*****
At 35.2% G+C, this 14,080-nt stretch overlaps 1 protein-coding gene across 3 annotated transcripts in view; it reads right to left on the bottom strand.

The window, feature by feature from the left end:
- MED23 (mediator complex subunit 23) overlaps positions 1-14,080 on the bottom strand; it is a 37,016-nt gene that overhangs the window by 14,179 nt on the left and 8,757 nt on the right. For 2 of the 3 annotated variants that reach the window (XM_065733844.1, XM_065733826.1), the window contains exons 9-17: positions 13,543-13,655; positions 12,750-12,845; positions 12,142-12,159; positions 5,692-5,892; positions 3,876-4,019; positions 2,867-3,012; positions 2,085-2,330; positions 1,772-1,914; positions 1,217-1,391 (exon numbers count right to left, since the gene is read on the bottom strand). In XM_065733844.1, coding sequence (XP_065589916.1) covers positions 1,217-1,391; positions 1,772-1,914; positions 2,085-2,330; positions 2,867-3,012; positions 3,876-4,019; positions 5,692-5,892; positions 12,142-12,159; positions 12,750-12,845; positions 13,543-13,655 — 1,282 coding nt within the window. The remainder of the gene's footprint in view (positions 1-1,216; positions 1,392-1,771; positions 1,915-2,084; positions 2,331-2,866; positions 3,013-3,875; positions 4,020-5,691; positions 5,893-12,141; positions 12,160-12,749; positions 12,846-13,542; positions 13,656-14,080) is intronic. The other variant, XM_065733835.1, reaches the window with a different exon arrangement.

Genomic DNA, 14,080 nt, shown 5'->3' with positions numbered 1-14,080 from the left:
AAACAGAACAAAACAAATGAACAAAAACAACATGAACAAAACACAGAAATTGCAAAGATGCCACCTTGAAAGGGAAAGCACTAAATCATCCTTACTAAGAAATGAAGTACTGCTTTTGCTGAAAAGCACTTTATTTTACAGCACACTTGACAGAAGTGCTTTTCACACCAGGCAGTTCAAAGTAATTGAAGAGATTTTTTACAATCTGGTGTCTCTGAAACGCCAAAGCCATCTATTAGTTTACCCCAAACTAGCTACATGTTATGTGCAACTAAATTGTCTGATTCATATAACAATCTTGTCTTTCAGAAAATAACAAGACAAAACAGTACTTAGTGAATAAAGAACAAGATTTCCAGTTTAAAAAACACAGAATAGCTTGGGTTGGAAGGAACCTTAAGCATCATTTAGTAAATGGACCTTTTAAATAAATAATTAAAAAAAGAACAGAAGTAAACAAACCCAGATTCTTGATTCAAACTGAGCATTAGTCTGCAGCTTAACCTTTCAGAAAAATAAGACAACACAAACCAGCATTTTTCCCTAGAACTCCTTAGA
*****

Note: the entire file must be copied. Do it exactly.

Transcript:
At 35.2% G+C, this 14,080-nt stretch overlaps 1 protein-coding gene across 3 annotated transcripts in view; it reads right to left on the bottom strand.

The window, feature by feature from the left end:
- MED23 (mediator complex subunit 23) overlaps positions 1-14,080 on the bottom strand; it is a 37,016-nt gene that overhangs the window by 14,179 nt on the left and 8,757 nt on the right. For 2 of the 3 annotated variants that reach the window (XM_065733844.1, XM_065733826.1), the window contains exons 9-17: positions 13,543-13,655; positions 12,750-12,845; positions 12,142-12,159; positions 5,692-5,892; positions 3,876-4,019; positions 2,867-3,012; positions 2,085-2,330; positions 1,772-1,914; positions 1,217-1,391 (exon numbers count right to left, since the gene is read on the bottom strand). In XM_065733844.1, coding sequence (XP_065589916.1) covers positions 1,217-1,391; positions 1,772-1,914; positions 2,085-2,330; positions 2,867-3,012; positions 3,876-4,019; positions 5,692-5,892; positions 12,142-12,159; positions 12,750-12,845; positions 13,543-13,655 — 1,282 coding nt within the window. The remainder of the gene's footprint in view (positions 1-1,216; positions 1,392-1,771; positions 1,915-2,084; positions 2,331-2,866; positions 3,013-3,875; positions 4,020-5,691; positions 5,893-12,141; positions 12,160-12,749; positions 12,846-13,542; positions 13,656-14,080) is intronic. The other variant, XM_065733835.1, reaches the window with a different exon arrangement.

Genomic DNA, 14,080 nt, shown 5'->3' with positions numbered 1-14,080 from the left:
AAACAGAACAAAACAAATGAACAAAAACAACATGAACAAAACACAGAAATTGCAAAGATGCCACCTTGAAAGGGAAAGCACTAAATCATCCTTACTAAGAAATGAAGTACTGCTTTTGCTGAAAAGCACTTTATTTTACAGCACACTTGACAGAAGTGCTTTTCACACCAGGCAGTTCAAAGTAATTGAAGAGATTTTTTACAATCTGGTGTCTCTGAAACGCCAAAGCCATCTATTAGTTTACCCCAAACTAGCTACATGTTATGTGCAACTAAATTGTCTGATTCATATAACAATCTTGTCTTTCAGAAAATAACAAGACAAAACAGTACTTAGTGAATAAAGAACAAGATTTCCAGTTTAAAAAACACAGAATAGCTTGGGTTGGAAGGAACCTTAAGCATCATTTAGTAAATGGACCTTTTAAATAAATAATTAAAAAAAGAACAGAAGTAAACAAACCCAGATTCTTGATTCAAACTGAGCATTAGTCTGCAGCTTAACCTTTCAGAAAAATAAGACAACACAAACCAGCATTTTTCCCTAGAACTCCTTAGA